August 11: Paula Red. A mutation of the venerable MacIntosh, the Paula Red looks like the Mac and favors the Tydeman's Red, which also descends from the Mac. I like the flavor, but the texture is a bit soft for eating out of hand, so I like it better for sauce. Still, Paula's a solid summer apple with good acidity and sweetness, leaning to the tart side like a good fall apple. This apple doesn't keep all that well. It gets softer as it ages, so eat up.

August 15: Gala. Gala is a really small apple that is very firm and crisp and pretty distinctive in the market because of its yellow-orange cast. Sadly, it tastes only sweet and doesn't have that good acid necessary for balance, so I find it tiring to eat. If we could cross the firm texture of the Gala with the great acidity of the Paula Red, we'd have a fantastic summer apple!

August 15: Golden Supreme. This big apple looks like a Golden Delicious, but the flavor is not as good, though the texture is better. I find the very thick skins obnoxious for eating out of hand. This apple works very well, however, for cooking. The flavor is nothing special so it's best relegated to an early season pie and cooking apple.

August 25: Jonathan. Related to Esopus Spitzenburg, the Jonathan is a commonly grown apple in Virginia, being one of the first good red apples to market. Sweeter than it is tart, the Jonathan appeals less to me than the McIntosh, but it's a solid week earlier to market than the Mac. Jonathan is round and red with a fairly thin skin and it eats well out of hand, as I am demonstrating as I type. Also a good cooking apple.

September 1: McIntosh. The Mac is an old stand by and a pretty solid general purpose apple, medium sized and red with the telltale Mac green spot or stripe. You can see these characteristics carry through in the Tydeman's Red and Paula Red above. The Mac is pleasantly sweet and tart with moderately firm flesh and a moderately thick skin. I would like a touch more firmness to the flesh and a thinner skin, but all in all, it's a damn fine eating apple and a solid cooking apple.

September 11: Northern Spy. As you can see, this is a big green, oddly shaped apple with red highlights where the sun has hit it. Northern Spy (also spelled Spie) is a very firm tart apple with greenish flesh and a thin skin. I like it a lot for cider, pies, and for sauce.

September 12: Jonagold. If you couldn't guess from the name, Jonagold is a cross between the Jonathan (see above) and the Golden Delicious (see below). I like Jonathan as an early eating apple while the Golden Delicious is just OK for cooking in that it holds its shape well. Jonagold is just OK for eating out of hand, wanting to go a little soft with age, while it cooks about as well as the Golden Delicious. As you can see, it's a large apple that goes red over green.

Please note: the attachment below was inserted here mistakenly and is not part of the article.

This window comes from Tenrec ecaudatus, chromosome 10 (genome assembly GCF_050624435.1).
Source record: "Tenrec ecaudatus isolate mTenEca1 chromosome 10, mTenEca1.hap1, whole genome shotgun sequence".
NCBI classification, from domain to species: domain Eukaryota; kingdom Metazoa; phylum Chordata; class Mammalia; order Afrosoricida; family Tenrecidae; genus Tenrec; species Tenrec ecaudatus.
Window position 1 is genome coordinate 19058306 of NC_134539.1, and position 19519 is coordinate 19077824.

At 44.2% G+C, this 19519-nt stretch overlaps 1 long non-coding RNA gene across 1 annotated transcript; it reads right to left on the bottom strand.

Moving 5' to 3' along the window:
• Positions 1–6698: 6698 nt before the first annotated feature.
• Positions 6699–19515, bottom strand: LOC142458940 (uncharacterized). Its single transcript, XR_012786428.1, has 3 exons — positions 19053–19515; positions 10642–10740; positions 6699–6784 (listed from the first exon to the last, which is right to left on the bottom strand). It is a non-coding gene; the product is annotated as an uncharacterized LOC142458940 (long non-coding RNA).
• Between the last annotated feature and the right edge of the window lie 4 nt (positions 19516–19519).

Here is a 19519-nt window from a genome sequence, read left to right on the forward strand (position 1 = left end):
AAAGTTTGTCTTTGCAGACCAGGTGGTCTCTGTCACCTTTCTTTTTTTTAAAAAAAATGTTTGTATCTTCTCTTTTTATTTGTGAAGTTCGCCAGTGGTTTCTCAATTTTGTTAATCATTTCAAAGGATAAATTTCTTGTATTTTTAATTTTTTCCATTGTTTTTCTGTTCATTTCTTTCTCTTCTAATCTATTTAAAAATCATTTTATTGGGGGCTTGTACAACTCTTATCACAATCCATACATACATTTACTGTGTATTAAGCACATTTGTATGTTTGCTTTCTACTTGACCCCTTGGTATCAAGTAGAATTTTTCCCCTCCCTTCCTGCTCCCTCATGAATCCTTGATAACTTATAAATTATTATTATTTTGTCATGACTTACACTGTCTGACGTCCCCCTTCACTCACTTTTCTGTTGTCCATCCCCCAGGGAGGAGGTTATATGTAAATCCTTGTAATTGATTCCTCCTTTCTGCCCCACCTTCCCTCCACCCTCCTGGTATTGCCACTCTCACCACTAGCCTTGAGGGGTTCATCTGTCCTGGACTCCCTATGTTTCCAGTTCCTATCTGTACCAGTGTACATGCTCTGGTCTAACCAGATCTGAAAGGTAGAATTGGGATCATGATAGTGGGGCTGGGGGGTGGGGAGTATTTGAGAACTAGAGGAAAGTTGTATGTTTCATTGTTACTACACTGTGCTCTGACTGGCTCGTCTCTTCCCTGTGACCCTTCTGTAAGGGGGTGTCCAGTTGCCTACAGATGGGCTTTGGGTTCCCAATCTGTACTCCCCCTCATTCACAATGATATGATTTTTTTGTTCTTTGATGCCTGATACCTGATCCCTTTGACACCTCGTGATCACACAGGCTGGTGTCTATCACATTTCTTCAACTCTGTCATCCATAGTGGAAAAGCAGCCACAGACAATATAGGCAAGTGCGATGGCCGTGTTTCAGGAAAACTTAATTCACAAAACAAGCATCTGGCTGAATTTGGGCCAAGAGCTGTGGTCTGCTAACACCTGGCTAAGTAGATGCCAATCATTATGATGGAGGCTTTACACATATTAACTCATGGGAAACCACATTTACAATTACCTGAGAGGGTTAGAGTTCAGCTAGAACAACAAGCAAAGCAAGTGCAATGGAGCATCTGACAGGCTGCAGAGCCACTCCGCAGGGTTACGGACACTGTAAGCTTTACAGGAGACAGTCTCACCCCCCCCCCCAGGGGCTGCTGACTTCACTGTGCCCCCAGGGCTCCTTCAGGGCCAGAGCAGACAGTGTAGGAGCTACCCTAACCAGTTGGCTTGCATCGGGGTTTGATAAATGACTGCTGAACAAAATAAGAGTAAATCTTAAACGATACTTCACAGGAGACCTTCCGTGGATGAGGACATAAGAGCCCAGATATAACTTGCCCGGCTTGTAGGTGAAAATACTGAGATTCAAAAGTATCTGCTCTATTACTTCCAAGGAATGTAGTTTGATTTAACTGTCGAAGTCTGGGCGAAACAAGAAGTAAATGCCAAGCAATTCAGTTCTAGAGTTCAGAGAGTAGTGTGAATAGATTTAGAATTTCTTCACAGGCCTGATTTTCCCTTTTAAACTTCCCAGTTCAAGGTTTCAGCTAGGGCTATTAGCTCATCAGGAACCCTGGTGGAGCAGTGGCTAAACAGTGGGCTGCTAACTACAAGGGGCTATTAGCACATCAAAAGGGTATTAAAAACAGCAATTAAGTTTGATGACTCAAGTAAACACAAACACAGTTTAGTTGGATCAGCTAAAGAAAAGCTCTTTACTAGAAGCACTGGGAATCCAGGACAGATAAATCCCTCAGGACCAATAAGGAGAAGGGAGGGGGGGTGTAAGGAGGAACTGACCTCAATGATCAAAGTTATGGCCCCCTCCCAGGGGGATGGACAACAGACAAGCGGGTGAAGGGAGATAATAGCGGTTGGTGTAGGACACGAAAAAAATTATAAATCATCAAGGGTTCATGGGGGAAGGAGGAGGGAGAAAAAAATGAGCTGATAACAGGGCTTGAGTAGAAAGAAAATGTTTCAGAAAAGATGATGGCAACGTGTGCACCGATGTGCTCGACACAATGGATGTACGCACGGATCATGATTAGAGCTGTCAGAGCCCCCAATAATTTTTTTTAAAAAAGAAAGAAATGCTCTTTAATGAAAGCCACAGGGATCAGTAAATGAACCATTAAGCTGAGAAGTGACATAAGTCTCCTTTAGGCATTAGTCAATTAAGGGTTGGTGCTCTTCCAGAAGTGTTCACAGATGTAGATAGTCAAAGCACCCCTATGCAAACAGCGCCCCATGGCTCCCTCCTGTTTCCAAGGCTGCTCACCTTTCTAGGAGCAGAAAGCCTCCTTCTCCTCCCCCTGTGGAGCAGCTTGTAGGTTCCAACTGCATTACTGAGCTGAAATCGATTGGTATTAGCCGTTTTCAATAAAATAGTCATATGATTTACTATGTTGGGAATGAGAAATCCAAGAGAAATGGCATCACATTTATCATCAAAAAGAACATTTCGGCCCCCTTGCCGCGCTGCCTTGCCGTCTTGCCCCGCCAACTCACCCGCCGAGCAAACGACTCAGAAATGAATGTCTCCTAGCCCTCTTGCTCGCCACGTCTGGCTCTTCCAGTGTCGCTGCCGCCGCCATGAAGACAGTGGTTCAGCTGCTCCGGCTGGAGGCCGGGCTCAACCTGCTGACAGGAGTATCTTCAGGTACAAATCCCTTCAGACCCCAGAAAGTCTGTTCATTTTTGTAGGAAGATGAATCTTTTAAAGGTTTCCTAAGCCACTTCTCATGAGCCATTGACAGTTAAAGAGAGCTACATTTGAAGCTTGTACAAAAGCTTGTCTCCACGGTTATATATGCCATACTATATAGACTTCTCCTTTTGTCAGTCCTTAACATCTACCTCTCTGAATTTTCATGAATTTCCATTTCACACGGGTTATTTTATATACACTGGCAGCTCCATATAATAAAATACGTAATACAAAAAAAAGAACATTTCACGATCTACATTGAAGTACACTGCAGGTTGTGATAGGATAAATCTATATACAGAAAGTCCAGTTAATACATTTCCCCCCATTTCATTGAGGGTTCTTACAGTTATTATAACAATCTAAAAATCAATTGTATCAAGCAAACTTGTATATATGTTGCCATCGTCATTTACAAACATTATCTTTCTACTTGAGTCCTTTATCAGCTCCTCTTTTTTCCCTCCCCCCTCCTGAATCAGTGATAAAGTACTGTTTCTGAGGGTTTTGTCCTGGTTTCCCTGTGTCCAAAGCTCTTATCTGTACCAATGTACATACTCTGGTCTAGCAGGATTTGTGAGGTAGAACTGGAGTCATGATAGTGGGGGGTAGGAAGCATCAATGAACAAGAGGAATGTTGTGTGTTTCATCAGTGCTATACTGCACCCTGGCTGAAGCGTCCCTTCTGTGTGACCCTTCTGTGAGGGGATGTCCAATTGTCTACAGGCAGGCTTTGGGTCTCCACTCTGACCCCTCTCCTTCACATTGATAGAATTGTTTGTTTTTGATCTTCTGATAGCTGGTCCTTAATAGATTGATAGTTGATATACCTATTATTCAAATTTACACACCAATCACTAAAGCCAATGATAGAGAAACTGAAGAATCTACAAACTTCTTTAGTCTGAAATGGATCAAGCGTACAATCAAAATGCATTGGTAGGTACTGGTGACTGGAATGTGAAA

September 18: Golden Delicious. What to say about this medium to large yellowish apple with the classic shape that so many people desire? It's fairly crunchy, holds its shape when cooked, and is sweet. Despite its popularity, I find it very one note and sweetly boring.

September 19: Empire. I always smile when I see Empires in the market because they are my eldest daughter's favorites and for good reason. Although they are small red apples with yellow green blushing, they are big on crunch and tartness balanced with sweetness. I like this small apple a lot for eating out of hand, which is not surprising because it is the result of a cross of the McIntosh, a great eating apple, with the Red Delicious.

September 22: Grimes Golden. Discovered in what is now West Virginia around the turn of the 19th century, this oddly-shaped green apple with russet blotching has good green apple flavor, but the texture could be crisper. The skin is a bit tough. It is one of the probable parents of the Golden Delicious.

September 29: Stayman. This good looking red apple often sports vertical streaks and is sweet-tart and very crisp. I enjoy eating it about as much as the Empire, which is a lot. It's often called Stayman Winesap or Stayman's Winesap, but that moniker begs confusion with the Winesap, a much later apple.

October 2: Red Delicious. While there are a lot of Red Delicious grown here for the canning industry, quantity does not make it a good apple. This thick-skinned yellow-fleshed apple tastes very sweet with almost no apple flavor. In its commercial form, it is just not very good, although I have tasted some earlier unimproved Reds that are a lot better than the beautiful tasteless junk that we grow today.

October 2: Cortland. I'm not a fan of this white-fleshed apple with just so-so flavor, especially in light of its thick skin and soft, mealy texture. If you look at the coloration of the apple hanging off the rim of the bowl, you can see the resemblance in this highly colored apple to its McIntosh parent (McIntosh x Ben Davis). In the less highly colored apples, you can see the common vertical striping.

October 10: York. You can recognize this large red apple easily from its roughly trapezoidal cross section. I really like eating and cooking with this all purpose apple. It has good crunch, good sugar, and good acid and probably best of all, it is a great keeping apple and the one that we resort to in March, April, and May while we are waiting for the new crop of Transparents in June. So named because it was discovered in nearby York, PA, this apple holds its shape in cooking well and is a great canner. One of my must have apples.

October 10: Fuji. Fuji is a big seller in Japan where it was developed as a cross between the Red Delicious and the Ralls Genet, an old French apple brought right here to Virginia by Thomas Jefferson. Appeal in the Japanese market stems from its round uniformity and its crunchy sweetness. That said, this apple doesn't interest me much at all. Although I like the crunch, the flavor could use a lot more tartness to be more useful in my kitchen.

October 24: Golden Russet. I wait very patiently all year for the Golden Russets to appear and then I take almost all the production in our local market. Oink. Oink. Some say they're not the prettiest apples with all that russeting, but I find them attractive. This old apple, from the 17th century most likely, is not even all that good to eat out of hand, being fairly mealy with a thick skin. But what it has is an excellent acid and sweetness balance that makes it great for cider and juice. This is one of my go-to cooking apples.